LDS Emergency Preparedness

Be Prepared, Not Scared!

Disaster Proofing Your Home

Posted by Elise on March 31, 2014

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The federal government declared 86 major natural disasters in the first nine months of 2011, more than in any full year in the past. Ten of those disasters topped $1 billion in damage, and at least three—Hurricane Irene along the Atlantic coast up to Vermont…the Virginia-based earthquake…and wildfires as far north as Minnesota—remind us that disasters can strike homes that are not built to withstand them. There’s no way to make a house completely disaster-proof, but there are home-improvement projects that can significantly limit damage and/or improve the odds that a home will survive. Not all of these projects make financial sense for every home owner, but many provide considerable protection at a reasonable price.

Helpful: Insurers sometimes offer discounts to home owners who invest in home-protection upgrades.


Wildfires are most common in hot, dry areas but can strike any homes built near wild lands. Managing vegetation within 100 feet of your house, especially the closest 30 feet, helps keep away flames and intense heat. Keep this area clear of leaves and other dead-plant debris, and choose fire-resistant vegetation (search for “Fire-Safe Landscaping” at Additional wildfire-protection steps…

Have a Class-A fire-rated roof installed when you next replace your roof. The roof is the most vulnerable part of your home in a wildfire. If it is not sufficiently fire-resistant, a single ember from a fire a mile or more away could drift on the wind, land on your roof and burn down your home.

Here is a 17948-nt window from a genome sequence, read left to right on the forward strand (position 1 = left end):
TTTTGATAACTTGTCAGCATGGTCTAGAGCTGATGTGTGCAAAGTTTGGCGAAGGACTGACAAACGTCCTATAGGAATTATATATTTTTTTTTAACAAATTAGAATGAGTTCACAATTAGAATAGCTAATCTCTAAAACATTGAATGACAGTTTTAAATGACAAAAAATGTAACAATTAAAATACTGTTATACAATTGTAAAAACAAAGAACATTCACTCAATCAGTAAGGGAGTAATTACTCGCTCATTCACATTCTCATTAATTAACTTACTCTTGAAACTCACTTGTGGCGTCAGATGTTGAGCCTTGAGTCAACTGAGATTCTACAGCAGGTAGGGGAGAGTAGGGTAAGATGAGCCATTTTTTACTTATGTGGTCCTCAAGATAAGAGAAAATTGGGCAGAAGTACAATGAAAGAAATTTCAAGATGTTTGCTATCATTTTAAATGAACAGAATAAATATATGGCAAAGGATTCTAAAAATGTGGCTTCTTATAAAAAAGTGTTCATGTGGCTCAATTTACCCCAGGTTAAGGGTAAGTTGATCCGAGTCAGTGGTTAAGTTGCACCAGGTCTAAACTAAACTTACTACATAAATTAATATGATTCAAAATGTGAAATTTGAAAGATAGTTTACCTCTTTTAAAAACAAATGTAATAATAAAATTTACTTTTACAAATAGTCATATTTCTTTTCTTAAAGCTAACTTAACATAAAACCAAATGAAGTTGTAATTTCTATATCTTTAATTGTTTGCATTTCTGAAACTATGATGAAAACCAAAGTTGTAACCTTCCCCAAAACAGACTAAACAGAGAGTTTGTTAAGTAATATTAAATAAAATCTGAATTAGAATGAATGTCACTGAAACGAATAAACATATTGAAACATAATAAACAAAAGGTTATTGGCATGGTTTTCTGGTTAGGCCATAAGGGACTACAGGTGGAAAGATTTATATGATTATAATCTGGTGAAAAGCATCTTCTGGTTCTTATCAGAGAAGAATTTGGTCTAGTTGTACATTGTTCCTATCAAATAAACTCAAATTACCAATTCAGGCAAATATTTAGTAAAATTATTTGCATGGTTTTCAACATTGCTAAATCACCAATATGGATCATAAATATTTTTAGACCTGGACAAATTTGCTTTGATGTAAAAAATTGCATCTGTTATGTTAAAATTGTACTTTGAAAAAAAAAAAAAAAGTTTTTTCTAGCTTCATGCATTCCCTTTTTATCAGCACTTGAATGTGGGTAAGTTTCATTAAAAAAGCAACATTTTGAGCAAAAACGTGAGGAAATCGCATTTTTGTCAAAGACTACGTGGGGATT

Class-A roofs typically feature asphalt shingles (though not all asphalt shingles achieve a Class-A rating), clay or concrete tiles or steel roofing products. Roof coverings that don’t qualify as Class A on their own still can qualify as Class A as part of a roof design that includes fire-resistant underlayment materials, such as fiberglass.

If leaves collect where roofing intersects with siding—along the side of dormers or where the lower section of a split-level roof meets the higher part of the home, for example—ask your roofer to install metal flashing (thin continuous pieces of sheet metal) along these intersections. Otherwise, if those leaves catch fire, the fire could spread to the siding and then into the home.

Also: Cover roof vent openings with 1⁄8-inch metal mesh. This costs very little and reduces the size of embers that can get into the attic through vents.

Add metal flashing between your wood deck and your home. If your deck catches fire, this flashing will significantly reduce the odds that the fire will spread to the rest of the home. The flashing ideally should extend 18 inches or more above the deck surface. A contractor typically can do this for a few hundred dollars.